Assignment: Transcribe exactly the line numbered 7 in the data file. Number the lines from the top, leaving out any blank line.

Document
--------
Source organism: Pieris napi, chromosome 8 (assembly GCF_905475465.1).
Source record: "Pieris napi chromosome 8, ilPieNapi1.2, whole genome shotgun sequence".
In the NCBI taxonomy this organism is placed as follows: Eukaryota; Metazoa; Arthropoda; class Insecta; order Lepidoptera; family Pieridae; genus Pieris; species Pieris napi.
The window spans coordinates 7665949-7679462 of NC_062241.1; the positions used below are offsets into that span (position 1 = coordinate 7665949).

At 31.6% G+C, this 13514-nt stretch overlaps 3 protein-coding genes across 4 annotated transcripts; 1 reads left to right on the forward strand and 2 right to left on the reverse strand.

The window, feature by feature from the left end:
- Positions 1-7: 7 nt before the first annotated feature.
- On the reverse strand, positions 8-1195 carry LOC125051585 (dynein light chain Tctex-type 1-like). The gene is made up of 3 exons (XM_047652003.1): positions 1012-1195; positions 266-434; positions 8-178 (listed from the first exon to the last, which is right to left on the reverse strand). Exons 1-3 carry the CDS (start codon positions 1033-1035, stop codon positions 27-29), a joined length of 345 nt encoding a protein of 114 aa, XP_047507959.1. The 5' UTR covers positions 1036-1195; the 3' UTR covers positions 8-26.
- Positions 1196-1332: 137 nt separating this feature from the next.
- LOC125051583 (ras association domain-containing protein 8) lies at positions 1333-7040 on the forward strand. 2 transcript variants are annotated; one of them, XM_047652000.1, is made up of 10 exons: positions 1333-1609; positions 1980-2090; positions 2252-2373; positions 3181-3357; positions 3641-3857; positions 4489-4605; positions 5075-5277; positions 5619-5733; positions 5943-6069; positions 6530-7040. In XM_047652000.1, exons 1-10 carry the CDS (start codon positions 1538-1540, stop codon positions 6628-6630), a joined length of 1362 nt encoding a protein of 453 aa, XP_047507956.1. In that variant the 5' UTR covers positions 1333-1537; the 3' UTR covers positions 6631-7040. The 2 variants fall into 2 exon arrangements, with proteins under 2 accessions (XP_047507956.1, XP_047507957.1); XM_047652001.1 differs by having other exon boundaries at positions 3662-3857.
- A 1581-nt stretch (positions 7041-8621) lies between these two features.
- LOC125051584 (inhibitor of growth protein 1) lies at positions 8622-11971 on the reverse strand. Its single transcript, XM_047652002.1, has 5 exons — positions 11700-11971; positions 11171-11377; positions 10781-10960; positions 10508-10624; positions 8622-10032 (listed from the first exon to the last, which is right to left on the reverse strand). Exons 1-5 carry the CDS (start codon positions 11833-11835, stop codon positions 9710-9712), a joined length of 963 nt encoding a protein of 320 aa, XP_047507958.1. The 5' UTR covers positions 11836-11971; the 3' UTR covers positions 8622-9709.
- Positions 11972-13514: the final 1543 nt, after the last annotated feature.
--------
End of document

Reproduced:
- Positions 1-7: 7 nt before the first annotated feature.